So many statements in Overcoming the Dark Side of Leadership: How to Become an Effective Leader by Confronting Potential Failures by Gary McIntosh resonated with me and my work. The author’s definition of the Dark Side is what keeps me in business as a therapist. McIntosh defines the Dark Side as “the inner urges, compulsions, and dysfunctions of our personality that often go unexamined or remain unknown to us until we experience an emotional explosion.” Most people I meet with have many things going on inside of them that they are unaware of until the emotional explosion comes and they schedule an appointment, usually in a desperate panic. This process of emotions and thoughts being bottled up for weeks, months, and often years is so normal to people, they are rarely aware of the volcano brewing inside of them. This is why it is vital to be self-aware in order to be an effective leader. As the Jesuits say, “If all leadership is first self-leadership that springs from personal beliefs and attitudes, then each person must first decide what personal leadership legacy he or she wants to leave behind.” Their concept of self-leadership is brilliant, and something many leaders today are lacking because they are leaving what is going on inside unexamined.
We have heard it said that our greatest strength is often our greatest weakness. Well, it appears that McIntosh agrees when he says, “In almost every case the factors that eventually undermine us are shadows of the ones that contribute to our success.” I have seen this time and time again with various successful leaders, their strength of charismatic leadership becomes the aspect that draws unhealthy admirers and tempts them to fall. Because of this lack of self-awareness, leaders tend to get blindsided by the dark side of the aspects of their personality or strengths that lead to their success. The other thing I notice is people rarely trust another person to be in a trusting accountability type relationship with, especially successful leaders. They are not submitting themselves to another person to allow them to “proofread” their life on a regular basis. Many times these leaders struggle to find someone to play this role for fear of being exposed to the organization they are leading. This keeps them stuffing their pain and emotions, only to set themselves up for a potential emotional or moral meltdown.
Another aspect of the Dark Side that often gets missed is the fact that “leaders that we perceive to be exceptionally confident and in command are often compensating for a deeply rooted sense of inferiority and insecurity.” This is the classic explanation of why bullies tear people down, because they feel inferior and insecure and want to pull others down to their level. This type of overcompensation is very common among leaders, but all people see is the confident persona they want you to see. This deep sense of insecurity is often at the core of the pain they are holding inside and not adequately dealing with. I couldn’t agree more with the author when he says, “When we refuse to process in healthy ways feelings of insecurity, unhealthy codependence issues, feelings of personal shame, deeply sublimated anger or fear, or some combination of these or other issues, they will wreak havoc in our lives and leadership and eventually endanger ourselves and others.” In the book he highlights the astronaut, Lisa Nowak, as an example of what can happen if we don’t process the uncomfortable feelings inside. Sadly, I have had countless people sitting on my couch recounting the devastatingly destructive road they went down in life as a result of unresolved, unaware pain, insecurity and low self-worth. Most were completely unaware of the dangerous volcano bubbling below the surface for years before whatever unhealthy incident occurred.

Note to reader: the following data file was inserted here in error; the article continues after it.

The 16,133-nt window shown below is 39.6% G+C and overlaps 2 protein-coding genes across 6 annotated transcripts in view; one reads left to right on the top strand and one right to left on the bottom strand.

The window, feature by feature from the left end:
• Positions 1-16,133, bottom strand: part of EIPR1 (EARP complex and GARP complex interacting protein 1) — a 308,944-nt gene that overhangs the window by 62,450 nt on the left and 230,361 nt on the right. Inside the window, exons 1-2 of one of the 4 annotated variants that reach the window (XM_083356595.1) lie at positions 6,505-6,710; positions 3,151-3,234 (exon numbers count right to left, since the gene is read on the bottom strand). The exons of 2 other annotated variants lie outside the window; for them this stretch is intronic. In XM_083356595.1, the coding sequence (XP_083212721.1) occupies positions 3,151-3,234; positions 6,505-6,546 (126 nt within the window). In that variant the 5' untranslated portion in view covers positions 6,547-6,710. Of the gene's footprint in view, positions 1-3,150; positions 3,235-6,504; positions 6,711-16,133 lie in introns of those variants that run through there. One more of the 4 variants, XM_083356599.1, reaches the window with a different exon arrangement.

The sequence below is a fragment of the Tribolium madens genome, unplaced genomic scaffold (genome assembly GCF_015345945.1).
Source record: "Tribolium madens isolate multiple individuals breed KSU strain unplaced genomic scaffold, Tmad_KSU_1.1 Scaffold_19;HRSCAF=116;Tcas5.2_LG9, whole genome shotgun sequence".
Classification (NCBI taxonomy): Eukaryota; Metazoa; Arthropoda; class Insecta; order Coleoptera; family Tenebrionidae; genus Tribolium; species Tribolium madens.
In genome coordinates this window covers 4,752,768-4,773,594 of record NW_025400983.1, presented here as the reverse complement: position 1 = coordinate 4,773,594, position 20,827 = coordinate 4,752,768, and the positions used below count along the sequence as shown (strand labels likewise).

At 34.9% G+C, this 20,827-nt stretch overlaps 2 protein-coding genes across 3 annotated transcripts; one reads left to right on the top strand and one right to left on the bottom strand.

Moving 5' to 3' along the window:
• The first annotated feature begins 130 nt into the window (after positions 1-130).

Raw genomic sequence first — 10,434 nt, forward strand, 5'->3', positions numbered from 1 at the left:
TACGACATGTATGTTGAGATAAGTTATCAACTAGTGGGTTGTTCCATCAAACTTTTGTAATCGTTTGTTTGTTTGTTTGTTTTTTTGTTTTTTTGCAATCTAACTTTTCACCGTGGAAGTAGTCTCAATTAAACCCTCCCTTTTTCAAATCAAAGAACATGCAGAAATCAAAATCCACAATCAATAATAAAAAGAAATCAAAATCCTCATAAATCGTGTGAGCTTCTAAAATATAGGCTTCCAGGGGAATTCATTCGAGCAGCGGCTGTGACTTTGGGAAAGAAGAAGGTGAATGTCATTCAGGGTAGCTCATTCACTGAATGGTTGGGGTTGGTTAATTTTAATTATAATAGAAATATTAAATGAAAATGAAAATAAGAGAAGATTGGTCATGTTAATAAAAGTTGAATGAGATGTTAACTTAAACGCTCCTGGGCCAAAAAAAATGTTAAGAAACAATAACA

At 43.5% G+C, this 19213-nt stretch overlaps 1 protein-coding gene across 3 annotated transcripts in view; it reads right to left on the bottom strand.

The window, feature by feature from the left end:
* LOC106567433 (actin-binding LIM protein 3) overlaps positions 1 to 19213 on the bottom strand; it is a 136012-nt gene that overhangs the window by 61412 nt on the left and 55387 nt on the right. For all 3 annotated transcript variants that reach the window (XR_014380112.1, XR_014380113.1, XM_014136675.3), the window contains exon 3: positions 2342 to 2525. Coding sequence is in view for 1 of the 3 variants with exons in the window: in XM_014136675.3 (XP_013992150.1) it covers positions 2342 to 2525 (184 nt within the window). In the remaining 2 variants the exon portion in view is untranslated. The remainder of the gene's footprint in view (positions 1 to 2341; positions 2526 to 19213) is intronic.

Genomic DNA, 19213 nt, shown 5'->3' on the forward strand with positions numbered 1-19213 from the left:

Another common reason for leadership failure is pride. “Simply put, the first human leadership failure was the result of unrestrained pride and selfishness with a healthy dose of self – deception.” We have been warned of this long before, thanks to the Good Book that says, “Pride goes before destruction, and haughtiness before a fall. Better to live humbly with the poor than to share plunder with the proud.” How many times do we need to watch this kind of destruction follow the prideful rise of a successful leader. I’m sure they don’t set out on a mission to be prideful, but power, fame, and money do strange things to people. We tend to forget Who gave us the gifts and talents to be in that position, and Who opened the door and gave us favor for us to have success. We see this in Hollywood over and over again. Famous people who seem to have it all and take pride in this lofty position in society, only to be miserable inside and unhappy with their life. This is mostly because they have not figured out the secret to a happy life is actually not in what you have or do, but in who you are (that’s why we are called human “beings” and not human “doings”). Once again I agree with McIntosh when he says, “Leaders who are aware of their dark side and are willing to deal openly and honestly with it before God are empowered for greater effectiveness.” The Jesuits were on to something when they emphasized the need for leaders to have self-awareness and a willingness to look inward and process the feelings of insecurity, pain, pride, etc. in order to be the leader God has called them to be. May I and those in my awesome cohort have the courage to do this well!